The Civil War in Oregon mostly involved guarding reservations or pursuing Indians who were masters of escape in their own homelands. When war came to the east, the U.S. Government decided to pull their troops from the Oregon forts, leaving the citizens without military protection. In central and eastern Oregon where gold discoveries generated a rapid influx of miners and settlers, federal and state officials scrambled to find replacement troops. The Department of the Pacific raised recruits and dispatched companies of California Volunteers to Fort Yamhill, Fort Hoskins, and Siletz Blockhouse. The Army abandoned Fort Umpqua in 1862.
For many of the soldiers the duty was a monotonous, numbing assignment. In their monthly post returns, officers recorded desertions, suicides, and bouts in the brig because of drunkenness and misbehavior. The Indians were quiet on the Siletz and Grand Ronde Reservations. The rain was predictable and depressing. "Nothing transpired of importance," recorded Royal A. Bensell, a soldier at Fort Yamhill. Too many days brought that refrain in his Civil War diary.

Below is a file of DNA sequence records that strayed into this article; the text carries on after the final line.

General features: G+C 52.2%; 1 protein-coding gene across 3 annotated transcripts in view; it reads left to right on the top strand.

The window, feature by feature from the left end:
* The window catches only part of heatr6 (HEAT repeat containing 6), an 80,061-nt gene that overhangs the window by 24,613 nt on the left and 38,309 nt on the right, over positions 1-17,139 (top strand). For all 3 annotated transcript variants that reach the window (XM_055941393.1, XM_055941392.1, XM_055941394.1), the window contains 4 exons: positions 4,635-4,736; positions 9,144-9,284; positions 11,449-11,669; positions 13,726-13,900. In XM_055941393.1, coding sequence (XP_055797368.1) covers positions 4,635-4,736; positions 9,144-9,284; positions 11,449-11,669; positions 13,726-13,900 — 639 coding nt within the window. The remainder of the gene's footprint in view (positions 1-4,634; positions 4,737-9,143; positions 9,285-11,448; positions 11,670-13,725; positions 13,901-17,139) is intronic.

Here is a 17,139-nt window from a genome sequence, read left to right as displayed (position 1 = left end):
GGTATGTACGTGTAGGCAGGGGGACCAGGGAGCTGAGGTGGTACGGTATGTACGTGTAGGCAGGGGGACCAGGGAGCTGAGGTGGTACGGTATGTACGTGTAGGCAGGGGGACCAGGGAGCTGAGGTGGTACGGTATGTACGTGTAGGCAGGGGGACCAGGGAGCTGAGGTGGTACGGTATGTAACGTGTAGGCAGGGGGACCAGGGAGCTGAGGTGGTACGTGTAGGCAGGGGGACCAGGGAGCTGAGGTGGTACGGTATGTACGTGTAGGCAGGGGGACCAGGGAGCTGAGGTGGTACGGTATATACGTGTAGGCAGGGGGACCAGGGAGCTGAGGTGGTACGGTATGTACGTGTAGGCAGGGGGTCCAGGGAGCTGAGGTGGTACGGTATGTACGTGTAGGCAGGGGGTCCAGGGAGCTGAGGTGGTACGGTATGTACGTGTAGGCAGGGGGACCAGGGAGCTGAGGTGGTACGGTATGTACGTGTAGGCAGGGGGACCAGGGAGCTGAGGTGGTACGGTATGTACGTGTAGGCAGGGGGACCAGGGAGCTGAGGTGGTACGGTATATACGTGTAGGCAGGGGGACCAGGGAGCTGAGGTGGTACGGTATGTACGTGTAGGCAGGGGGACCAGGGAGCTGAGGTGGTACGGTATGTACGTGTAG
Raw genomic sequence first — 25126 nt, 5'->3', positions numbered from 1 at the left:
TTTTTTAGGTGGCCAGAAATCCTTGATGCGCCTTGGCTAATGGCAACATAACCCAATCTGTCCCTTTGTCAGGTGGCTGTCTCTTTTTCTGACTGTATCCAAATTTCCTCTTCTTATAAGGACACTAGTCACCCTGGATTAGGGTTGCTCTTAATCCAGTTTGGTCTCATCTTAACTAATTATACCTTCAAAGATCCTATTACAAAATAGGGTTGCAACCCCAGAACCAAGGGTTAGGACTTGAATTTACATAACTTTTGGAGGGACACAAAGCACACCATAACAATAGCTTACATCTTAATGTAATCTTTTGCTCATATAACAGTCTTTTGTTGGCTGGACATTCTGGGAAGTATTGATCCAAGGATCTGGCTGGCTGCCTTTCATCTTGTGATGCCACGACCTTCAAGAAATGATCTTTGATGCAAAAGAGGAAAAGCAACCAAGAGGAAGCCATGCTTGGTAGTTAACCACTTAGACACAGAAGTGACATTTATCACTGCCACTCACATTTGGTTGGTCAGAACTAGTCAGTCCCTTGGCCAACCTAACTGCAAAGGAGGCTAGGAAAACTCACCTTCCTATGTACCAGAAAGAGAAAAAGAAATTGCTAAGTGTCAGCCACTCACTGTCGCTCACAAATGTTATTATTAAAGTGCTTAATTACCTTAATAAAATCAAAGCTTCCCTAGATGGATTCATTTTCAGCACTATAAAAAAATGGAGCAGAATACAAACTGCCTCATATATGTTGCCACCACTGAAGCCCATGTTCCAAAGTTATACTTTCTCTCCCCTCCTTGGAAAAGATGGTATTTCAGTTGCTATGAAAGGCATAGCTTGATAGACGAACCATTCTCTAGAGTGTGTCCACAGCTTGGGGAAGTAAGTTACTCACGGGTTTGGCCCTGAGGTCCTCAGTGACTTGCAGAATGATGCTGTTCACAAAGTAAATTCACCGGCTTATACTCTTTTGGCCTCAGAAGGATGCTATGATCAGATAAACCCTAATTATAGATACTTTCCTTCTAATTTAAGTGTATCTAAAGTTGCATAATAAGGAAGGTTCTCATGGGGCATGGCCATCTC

East of the Cascades the troops had active engagement.